Has ***** scared him?
Here's an excerpt from his weekly article
Q: My wife and I are both 65 and retired. We have $350,000 invested with a financial planner. It is diversified with 73 percent in mutual funds plus a mixture of annuities, insurance, REITs and cash. I have a $100,000 universal life policy and a long-term care policy. We have a house and lake home with a combined value of $350,000 and no mortgages. Our income with Social Security, a 10-year $50,000 annuity and my part-time work is about $36,000 per year. I am in excellent health. My wife has major health problems, but we have very good health insurance. We get by comfortably with this income, but ...
Should I be drawing out the recommended 4 percent to 5 percent per year for any luxuries like a new car, more travel, and maybe helping our kids with gifts? We want to leave some of our estate to our children and charity, but we also want to enjoy life while we still can. Our planner has told me what my options are but seems to send the signal that I should not spend any from our savings unless necessary. -- D.S., by e-mail
A: Even though you provided a lot of information, it isn't enough to make a sure call on what kind of withdrawals you could make. That said, the amount you could take for income may not increase very much from what you do at present. Let me explain.
There is broad agreement that you can take somewhere between 4 percent and 5 percent annually from a diversified portfolio and not endanger the principal. Using that benchmark, you could withdraw $14,000 to $17,500 a year. Many financial planners, however, fail to mention that the 4 percent to 5 percent figure should include the cost of managing the money because it is charged directly against your principal. So if the average cost of managing your assets is 1 percent a year (and I'll bet it is higher), your withdrawal range drops to 3 percent to 4 percent, or $10,500 to $14,000.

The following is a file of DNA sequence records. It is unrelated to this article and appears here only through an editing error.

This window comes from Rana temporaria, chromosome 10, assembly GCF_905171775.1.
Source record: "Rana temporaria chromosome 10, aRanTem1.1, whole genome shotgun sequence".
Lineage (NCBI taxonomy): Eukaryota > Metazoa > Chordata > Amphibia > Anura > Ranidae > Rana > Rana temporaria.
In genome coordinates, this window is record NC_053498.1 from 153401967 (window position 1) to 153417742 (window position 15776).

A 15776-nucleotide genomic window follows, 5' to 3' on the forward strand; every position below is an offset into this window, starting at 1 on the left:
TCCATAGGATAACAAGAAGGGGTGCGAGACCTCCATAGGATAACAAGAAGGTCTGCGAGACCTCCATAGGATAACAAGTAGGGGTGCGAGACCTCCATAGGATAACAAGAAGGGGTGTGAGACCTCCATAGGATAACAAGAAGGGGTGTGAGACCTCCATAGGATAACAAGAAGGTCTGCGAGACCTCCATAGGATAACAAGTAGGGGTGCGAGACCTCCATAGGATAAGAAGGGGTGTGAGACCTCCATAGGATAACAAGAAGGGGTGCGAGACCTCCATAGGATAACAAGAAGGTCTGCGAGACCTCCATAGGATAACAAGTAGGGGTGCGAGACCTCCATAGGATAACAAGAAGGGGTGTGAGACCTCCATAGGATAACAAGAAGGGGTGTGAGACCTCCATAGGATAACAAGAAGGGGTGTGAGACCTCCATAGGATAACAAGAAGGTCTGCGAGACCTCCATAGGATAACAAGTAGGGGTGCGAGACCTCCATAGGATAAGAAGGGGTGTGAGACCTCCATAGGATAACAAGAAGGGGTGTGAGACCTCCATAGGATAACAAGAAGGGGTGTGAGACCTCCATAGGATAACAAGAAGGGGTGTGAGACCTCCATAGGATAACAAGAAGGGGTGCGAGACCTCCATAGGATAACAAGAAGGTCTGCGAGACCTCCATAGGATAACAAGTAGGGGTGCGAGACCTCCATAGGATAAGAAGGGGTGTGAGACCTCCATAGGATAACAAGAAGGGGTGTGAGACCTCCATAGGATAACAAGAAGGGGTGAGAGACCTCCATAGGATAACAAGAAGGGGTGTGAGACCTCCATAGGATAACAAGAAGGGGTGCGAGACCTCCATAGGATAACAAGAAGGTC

Meanwhile, you have a $50,000 10-year annuity that I assume delivers about $530 a month, or $6,360 a year. Since most of that is return of principal, it adds little to your taxable income, so it's probably the equivalent of about $7,000 from your other investments. As a consequence, you might increase your income by $3,500 to $7,000.
There is another disturbing factor. The established 4 percent to 5 percent safe withdrawal rate rules of thumb are based on long periods of time in which yields were higher than they are today and stock valuations were lower. A growing school of thought believes future withdrawal rates should be reduced to reflect expected lower future returns. This would knock another 1.5 percent to 2 percent off the safe withdrawal rate.
You don't hear much about this because it is information most people don't want to hear. Also, there are plenty of sales people out there, calling themselves financial planners, who are still telling their clients that it is safe to withdraw 6 percent or 7 percent a year.
Finally, there is the really big unknown. If you want your income to be constant, how much do you earn working part time? That income will have to be replaced from your savings when you actually stop working. Multiply your earnings by 25 and that's the "savings reserve" you need for your eventual full retirement.